> > familiar with though). I really like my Trek 7500 FX which is really
        > > only a hybrid on the handlebars (and the big tires I didn't get - I
        > > opted for 25 cm tires) - don't know how it would handle mudflaps &
        > > chain guard. Trek also has some all-out "commuting" bikes, too ...
        > > though it seems I can't find as many as there were last year - talk
        > > about a marketing error! (http://www.commuterbicycle.com/ had a link
        > > to one that had a protected chain... but it doesn't seem to be
        > > accessible from this year's site... but that may mean you could get it
        > > cheaply). I know my bike shop guy would love the challenge of
        > > making a workable bike like that. Illinois is a little out of the
        > > way, though.
        > >
        > >
        > > --- In rootsradicals@yahoogroups.com , Paula McConnell
        > > <paulamcconnellbks@> wrote:
        > > >
        > > > Hi Susan!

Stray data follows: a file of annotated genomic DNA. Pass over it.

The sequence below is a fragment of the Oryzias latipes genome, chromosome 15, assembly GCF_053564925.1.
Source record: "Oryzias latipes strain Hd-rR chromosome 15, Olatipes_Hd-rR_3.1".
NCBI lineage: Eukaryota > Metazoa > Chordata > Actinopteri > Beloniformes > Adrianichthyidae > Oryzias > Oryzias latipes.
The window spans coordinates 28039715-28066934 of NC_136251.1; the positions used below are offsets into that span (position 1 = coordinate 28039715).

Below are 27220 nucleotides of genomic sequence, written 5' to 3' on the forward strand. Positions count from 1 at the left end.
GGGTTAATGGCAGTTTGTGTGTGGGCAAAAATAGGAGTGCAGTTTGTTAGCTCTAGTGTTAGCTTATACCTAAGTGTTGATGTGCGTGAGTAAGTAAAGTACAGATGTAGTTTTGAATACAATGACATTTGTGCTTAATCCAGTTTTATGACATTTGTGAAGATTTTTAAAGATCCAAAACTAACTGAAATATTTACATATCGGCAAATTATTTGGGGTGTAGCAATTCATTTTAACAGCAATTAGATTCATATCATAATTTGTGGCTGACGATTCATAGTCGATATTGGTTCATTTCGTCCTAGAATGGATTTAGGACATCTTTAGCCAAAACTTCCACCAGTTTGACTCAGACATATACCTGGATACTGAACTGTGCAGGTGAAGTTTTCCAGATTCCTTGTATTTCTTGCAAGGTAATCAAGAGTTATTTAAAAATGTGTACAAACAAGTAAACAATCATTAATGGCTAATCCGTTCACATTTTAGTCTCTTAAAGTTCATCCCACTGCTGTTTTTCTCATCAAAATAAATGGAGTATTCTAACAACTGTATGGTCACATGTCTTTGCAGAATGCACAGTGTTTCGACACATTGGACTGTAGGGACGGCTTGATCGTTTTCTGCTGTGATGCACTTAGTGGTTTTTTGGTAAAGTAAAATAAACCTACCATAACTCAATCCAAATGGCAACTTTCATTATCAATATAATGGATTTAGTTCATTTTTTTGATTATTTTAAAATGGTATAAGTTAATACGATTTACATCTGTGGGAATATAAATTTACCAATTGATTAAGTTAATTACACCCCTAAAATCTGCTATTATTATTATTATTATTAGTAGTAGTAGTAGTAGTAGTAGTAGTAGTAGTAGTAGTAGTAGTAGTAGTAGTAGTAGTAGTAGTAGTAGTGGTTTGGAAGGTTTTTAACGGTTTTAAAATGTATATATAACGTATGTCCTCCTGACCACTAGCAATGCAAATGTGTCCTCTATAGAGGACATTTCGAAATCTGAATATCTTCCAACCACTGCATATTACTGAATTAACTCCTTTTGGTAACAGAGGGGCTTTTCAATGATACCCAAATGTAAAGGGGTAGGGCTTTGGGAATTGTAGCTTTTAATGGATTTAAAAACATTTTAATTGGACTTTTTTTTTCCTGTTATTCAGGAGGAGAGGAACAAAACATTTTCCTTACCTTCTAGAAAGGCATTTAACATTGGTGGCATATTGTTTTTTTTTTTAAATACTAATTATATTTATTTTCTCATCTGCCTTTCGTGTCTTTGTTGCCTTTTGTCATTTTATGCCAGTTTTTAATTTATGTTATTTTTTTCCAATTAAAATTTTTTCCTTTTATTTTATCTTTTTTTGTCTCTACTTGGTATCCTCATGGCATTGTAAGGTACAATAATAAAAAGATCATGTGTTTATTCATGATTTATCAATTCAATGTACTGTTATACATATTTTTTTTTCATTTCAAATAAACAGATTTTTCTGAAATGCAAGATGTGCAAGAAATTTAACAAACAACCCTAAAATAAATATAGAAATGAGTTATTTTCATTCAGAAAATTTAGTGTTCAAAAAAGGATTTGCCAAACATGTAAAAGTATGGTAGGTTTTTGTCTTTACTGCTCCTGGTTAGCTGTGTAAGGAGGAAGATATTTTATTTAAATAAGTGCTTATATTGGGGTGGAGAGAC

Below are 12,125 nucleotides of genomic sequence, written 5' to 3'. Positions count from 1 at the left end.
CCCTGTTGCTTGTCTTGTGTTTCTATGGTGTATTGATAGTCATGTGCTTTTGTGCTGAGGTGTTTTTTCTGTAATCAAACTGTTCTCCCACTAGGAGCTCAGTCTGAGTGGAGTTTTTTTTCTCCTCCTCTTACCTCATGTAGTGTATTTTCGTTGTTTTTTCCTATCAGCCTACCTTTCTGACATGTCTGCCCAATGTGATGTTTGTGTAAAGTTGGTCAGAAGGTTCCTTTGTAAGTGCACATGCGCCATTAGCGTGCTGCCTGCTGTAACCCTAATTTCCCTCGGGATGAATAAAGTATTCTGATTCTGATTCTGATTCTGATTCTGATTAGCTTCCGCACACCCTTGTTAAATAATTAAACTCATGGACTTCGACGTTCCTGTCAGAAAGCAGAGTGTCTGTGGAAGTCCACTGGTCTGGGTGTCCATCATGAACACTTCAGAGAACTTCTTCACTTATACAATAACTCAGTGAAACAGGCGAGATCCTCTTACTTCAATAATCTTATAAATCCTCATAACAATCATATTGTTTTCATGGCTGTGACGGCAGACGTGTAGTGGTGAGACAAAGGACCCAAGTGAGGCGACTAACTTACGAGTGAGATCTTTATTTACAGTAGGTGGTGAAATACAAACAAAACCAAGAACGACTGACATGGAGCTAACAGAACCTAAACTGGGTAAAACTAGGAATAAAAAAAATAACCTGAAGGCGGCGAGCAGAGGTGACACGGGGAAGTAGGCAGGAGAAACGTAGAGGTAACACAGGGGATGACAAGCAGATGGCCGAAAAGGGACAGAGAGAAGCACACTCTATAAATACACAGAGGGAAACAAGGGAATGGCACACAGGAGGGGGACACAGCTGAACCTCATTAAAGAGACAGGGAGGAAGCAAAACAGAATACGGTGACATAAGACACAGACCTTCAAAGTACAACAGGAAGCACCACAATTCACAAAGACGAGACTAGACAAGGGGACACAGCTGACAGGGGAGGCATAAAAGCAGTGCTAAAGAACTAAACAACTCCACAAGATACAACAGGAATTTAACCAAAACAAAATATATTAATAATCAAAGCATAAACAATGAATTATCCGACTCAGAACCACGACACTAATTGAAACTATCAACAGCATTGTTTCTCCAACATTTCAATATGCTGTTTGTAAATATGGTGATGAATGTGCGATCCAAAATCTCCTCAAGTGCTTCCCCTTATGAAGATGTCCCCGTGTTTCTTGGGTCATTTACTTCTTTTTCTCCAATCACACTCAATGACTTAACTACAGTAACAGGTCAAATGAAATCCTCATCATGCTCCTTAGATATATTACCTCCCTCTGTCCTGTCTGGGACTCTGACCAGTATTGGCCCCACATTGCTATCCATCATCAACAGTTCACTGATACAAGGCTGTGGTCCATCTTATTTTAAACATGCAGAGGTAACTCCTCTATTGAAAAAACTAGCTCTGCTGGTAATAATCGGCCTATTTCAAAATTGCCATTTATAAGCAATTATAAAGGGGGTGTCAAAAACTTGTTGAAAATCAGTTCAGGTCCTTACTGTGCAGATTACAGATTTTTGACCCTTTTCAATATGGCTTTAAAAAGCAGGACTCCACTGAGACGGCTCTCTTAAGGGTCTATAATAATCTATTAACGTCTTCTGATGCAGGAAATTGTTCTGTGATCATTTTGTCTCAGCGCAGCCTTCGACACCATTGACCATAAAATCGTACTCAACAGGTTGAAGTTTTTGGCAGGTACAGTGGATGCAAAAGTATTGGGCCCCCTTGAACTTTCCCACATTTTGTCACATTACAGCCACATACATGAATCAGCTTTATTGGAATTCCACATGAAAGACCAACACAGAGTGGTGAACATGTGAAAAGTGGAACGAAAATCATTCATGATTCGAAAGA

> > >
        > > > Thanks for thinking of me! I have decided to sell my bike and buy
        > > an xtracycle but I still don't know if that means finding a decent
        > > bike and ordering the kit or ordering a whole longbike. I'm moving
        > > into a city this coming August and want the bike to replace my car but
        > > for this to really work I'm going to need to wear my regular clothes
        > > as much as possible. I don't want some wimpy cruiser or hybrid, I
        > > was a serious cyclist and still want a serious bike...but with a chain
        > > guard and mud-flaps...you see my dilemma...
        > > >
        > > > Keep sending me reports on how you like your new new xtracycle.
        > > It'll help me convince my hubby that selling my brand-new road bike
        > > for one of these is not so crazy!
        > > >
        > > > And if you are really curious on what I wear...check out my blog.
        > > I have pictures!
        > > >
        > > > Peace,
        > > > Paula
        > > > www.leadingorled.blogspot.com
        > > >
        > > > Susan <maps@> wrote: I couldn't help but notice that the
        > > chainguard on my Schwinn looks
        > > > like it would work just fine even if there were an extra mess
        > > of chain
        > > > attached to it. So unless your skirts are really full (I think
        > > - I'm
        > > > not good at picturing things!) I think any regular chain guard
        > > could
        > > > still work.
        > > >
        > > > I am really liking my bike now. I was having second thoughts on
        > > > spending that much money but now that it has happened, I really
        > > have